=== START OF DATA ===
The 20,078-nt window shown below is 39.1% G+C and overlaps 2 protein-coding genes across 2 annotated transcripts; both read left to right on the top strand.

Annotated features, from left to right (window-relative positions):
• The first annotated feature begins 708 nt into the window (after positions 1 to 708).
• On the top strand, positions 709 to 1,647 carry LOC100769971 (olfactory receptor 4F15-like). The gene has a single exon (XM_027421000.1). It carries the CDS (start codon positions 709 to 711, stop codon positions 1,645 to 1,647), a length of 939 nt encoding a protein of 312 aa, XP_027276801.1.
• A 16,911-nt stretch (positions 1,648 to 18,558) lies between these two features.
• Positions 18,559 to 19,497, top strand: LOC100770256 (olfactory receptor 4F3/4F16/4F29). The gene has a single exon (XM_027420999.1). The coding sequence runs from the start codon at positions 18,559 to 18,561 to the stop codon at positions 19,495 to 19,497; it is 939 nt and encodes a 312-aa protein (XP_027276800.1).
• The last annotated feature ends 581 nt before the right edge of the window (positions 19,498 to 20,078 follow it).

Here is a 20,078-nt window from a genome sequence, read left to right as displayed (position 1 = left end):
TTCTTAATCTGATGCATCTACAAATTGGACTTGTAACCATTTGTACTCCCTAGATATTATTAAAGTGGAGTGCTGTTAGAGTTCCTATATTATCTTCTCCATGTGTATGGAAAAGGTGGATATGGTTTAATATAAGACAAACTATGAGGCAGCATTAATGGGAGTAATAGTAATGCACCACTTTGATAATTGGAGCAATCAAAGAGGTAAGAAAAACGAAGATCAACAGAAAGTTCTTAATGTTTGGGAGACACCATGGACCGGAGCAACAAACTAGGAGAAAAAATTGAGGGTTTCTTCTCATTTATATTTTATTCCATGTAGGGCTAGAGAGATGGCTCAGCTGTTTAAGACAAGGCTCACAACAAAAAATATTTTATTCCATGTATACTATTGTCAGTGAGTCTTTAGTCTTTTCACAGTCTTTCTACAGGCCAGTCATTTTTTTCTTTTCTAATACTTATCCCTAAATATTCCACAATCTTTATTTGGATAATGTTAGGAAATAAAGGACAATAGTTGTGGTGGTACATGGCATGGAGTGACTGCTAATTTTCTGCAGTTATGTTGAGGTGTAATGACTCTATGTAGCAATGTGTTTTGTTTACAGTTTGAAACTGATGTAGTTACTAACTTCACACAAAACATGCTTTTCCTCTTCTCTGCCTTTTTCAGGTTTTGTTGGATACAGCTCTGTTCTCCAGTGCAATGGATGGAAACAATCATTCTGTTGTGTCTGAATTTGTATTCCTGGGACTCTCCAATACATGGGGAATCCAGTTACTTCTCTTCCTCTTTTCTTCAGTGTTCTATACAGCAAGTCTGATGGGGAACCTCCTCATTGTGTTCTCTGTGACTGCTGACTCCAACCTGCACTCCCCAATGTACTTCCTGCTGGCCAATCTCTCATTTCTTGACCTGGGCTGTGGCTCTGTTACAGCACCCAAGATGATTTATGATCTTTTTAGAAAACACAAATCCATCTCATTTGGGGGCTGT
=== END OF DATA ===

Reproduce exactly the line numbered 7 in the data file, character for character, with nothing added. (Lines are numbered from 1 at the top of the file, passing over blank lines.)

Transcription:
• The last annotated feature ends 581 nt before the right edge of the window (positions 19,498 to 20,078 follow it).